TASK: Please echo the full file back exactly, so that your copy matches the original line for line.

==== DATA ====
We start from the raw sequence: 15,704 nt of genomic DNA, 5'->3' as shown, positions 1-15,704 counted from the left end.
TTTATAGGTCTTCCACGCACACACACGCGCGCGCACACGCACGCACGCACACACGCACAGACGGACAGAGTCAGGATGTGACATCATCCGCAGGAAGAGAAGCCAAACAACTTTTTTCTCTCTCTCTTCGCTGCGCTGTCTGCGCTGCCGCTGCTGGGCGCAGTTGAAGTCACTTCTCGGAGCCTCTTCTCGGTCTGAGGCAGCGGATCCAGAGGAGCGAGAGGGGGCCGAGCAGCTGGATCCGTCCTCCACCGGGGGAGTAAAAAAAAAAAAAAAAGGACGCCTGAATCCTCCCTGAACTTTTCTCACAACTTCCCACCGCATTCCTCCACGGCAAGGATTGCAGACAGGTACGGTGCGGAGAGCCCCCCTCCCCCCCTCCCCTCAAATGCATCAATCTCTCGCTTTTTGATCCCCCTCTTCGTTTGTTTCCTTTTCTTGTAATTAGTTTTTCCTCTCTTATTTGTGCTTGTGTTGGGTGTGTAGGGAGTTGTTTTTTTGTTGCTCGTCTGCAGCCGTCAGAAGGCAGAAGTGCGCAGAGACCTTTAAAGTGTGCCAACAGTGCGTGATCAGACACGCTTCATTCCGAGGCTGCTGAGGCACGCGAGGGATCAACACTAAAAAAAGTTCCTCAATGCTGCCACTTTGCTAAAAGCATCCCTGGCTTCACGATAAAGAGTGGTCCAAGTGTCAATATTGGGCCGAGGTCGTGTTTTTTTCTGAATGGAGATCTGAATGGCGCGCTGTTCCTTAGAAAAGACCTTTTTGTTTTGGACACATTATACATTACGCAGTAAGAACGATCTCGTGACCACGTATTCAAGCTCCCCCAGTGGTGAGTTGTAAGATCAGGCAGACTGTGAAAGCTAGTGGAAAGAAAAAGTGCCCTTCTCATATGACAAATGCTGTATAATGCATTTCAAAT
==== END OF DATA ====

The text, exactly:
We start from the raw sequence: 15,704 nt of genomic DNA, 5'->3' as shown, positions 1-15,704 counted from the left end.
TTTATAGGTCTTCCACGCACACACACGCGCGCGCACACGCACGCACGCACACACGCACAGACGGACAGAGTCAGGATGTGACATCATCCGCAGGAAGAGAAGCCAAACAACTTTTTTCTCTCTCTCTTCGCTGCGCTGTCTGCGCTGCCGCTGCTGGGCGCAGTTGAAGTCACTTCTCGGAGCCTCTTCTCGGTCTGAGGCAGCGGATCCAGAGGAGCGAGAGGGGGCCGAGCAGCTGGATCCGTCCTCCACCGGGGGAGTAAAAAAAAAAAAAAAAGGACGCCTGAATCCTCCCTGAACTTTTCTCACAACTTCCCACCGCATTCCTCCACGGCAAGGATTGCAGACAGGTACGGTGCGGAGAGCCCCCCTCCCCCCCTCCCCTCAAATGCATCAATCTCTCGCTTTTTGATCCCCCTCTTCGTTTGTTTCCTTTTCTTGTAATTAGTTTTTCCTCTCTTATTTGTGCTTGTGTTGGGTGTGTAGGGAGTTGTTTTTTTGTTGCTCGTCTGCAGCCGTCAGAAGGCAGAAGTGCGCAGAGACCTTTAAAGTGTGCCAACAGTGCGTGATCAGACACGCTTCATTCCGAGGCTGCTGAGGCACGCGAGGGATCAACACTAAAAAAAGTTCCTCAATGCTGCCACTTTGCTAAAAGCATCCCTGGCTTCACGATAAAGAGTGGTCCAAGTGTCAATATTGGGCCGAGGTCGTGTTTTTTTCTGAATGGAGATCTGAATGGCGCGCTGTTCCTTAGAAAAGACCTTTTTGTTTTGGACACATTATACATTACGCAGTAAGAACGATCTCGTGACCACGTATTCAAGCTCCCCCAGTGGTGAGTTGTAAGATCAGGCAGACTGTGAAAGCTAGTGGAAAGAAAAAGTGCCCTTCTCATATGACAAATGCTGTATAATGCATTTCAAAT